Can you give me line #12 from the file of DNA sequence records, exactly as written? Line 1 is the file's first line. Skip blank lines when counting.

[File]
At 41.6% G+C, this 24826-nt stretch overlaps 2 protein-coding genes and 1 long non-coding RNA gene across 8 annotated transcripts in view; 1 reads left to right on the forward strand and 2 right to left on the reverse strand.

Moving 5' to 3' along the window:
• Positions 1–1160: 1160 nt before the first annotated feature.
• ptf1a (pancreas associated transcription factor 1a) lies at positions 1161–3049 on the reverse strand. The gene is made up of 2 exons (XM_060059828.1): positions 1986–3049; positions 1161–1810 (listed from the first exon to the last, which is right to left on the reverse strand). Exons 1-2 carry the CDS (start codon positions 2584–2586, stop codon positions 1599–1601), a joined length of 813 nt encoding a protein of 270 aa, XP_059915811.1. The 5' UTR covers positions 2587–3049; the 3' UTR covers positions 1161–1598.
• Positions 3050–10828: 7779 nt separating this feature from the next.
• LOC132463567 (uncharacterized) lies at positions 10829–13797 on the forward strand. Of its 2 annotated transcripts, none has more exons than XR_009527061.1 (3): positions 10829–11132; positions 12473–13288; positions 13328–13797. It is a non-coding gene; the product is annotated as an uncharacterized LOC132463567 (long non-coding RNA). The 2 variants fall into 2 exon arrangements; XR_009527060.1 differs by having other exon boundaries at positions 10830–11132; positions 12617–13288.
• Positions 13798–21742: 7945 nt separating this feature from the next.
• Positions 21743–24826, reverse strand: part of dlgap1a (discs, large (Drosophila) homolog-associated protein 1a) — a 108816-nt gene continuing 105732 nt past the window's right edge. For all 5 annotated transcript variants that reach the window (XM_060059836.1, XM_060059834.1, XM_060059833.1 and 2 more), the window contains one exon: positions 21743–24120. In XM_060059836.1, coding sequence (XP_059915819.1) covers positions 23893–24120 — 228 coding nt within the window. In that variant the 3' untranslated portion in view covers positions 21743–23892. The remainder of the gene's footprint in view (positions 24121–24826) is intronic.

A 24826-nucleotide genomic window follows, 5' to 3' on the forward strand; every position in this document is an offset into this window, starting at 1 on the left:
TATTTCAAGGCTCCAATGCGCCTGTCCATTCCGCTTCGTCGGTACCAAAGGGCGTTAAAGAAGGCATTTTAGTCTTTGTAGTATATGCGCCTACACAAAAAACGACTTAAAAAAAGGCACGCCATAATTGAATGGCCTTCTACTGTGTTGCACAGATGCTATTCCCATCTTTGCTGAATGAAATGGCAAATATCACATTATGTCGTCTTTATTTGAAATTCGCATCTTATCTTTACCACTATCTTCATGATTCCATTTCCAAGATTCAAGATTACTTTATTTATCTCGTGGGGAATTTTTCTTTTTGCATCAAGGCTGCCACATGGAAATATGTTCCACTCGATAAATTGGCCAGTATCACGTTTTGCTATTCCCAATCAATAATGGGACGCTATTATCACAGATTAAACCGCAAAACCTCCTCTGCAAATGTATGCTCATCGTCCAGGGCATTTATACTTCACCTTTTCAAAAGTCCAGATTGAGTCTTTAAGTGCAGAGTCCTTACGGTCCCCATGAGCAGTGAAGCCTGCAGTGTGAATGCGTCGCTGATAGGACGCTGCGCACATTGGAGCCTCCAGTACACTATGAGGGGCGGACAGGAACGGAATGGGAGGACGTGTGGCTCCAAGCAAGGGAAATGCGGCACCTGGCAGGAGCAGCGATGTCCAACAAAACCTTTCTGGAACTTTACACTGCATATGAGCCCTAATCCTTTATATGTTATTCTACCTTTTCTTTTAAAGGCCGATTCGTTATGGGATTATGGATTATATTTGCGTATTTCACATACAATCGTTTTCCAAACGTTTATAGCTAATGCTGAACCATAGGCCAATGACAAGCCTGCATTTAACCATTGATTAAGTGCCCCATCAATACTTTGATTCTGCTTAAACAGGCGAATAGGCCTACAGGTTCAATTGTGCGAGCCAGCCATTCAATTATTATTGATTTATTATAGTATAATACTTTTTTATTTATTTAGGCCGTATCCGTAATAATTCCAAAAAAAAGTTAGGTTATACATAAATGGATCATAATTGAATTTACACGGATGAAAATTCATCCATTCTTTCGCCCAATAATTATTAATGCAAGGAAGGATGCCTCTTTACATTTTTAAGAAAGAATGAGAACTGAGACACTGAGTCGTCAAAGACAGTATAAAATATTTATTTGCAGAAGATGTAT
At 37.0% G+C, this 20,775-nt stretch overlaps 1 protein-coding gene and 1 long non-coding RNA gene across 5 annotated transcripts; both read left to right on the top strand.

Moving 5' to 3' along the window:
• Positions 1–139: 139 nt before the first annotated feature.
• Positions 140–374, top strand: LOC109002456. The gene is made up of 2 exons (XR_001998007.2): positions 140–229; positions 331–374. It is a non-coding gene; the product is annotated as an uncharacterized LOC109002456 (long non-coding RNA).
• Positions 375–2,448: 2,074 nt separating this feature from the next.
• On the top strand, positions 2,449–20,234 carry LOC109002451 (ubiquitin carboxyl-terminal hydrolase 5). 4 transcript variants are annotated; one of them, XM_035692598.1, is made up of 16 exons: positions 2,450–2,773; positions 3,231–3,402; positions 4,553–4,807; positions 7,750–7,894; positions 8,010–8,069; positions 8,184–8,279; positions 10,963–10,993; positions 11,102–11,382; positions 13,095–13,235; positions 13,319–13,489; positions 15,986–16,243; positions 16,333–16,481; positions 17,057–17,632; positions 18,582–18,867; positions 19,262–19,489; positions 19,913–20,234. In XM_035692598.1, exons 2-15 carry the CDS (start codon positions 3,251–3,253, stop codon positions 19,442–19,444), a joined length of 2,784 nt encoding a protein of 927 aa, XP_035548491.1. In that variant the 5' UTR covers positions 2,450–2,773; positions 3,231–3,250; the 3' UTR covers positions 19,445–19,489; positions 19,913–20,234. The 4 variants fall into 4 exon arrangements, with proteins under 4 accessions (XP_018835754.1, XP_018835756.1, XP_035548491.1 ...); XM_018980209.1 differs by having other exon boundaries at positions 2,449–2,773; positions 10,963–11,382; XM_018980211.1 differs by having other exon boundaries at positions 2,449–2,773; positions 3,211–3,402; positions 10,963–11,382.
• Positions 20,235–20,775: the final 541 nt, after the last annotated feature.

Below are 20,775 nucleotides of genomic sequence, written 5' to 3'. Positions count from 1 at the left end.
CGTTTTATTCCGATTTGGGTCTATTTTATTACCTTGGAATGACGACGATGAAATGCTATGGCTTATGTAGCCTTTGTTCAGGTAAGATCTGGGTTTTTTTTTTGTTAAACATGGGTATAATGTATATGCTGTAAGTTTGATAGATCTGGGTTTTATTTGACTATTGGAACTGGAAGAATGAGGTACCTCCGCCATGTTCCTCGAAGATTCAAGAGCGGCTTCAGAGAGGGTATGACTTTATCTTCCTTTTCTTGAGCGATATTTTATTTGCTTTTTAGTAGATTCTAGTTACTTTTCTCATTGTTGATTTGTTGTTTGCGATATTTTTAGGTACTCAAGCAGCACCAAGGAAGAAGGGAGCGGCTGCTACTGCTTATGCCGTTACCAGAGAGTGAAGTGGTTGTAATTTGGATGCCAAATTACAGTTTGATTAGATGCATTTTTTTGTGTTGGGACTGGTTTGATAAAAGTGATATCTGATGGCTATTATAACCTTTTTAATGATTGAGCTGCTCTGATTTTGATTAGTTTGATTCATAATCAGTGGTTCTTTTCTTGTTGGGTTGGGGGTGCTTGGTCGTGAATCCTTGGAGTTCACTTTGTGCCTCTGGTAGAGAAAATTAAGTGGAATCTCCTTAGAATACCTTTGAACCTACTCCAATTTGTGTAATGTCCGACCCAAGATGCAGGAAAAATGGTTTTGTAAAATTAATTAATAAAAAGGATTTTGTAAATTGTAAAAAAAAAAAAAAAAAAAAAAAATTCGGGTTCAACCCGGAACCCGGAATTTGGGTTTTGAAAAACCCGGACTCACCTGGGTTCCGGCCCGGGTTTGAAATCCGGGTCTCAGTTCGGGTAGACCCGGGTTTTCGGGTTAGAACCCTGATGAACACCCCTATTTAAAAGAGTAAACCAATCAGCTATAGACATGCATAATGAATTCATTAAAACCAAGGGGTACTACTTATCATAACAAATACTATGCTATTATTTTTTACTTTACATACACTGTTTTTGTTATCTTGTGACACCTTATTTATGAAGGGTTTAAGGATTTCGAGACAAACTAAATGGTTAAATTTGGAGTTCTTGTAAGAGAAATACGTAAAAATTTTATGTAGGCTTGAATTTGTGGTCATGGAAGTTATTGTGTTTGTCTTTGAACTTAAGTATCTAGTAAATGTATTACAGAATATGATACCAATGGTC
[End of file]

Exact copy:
Moving 5' to 3' along the window: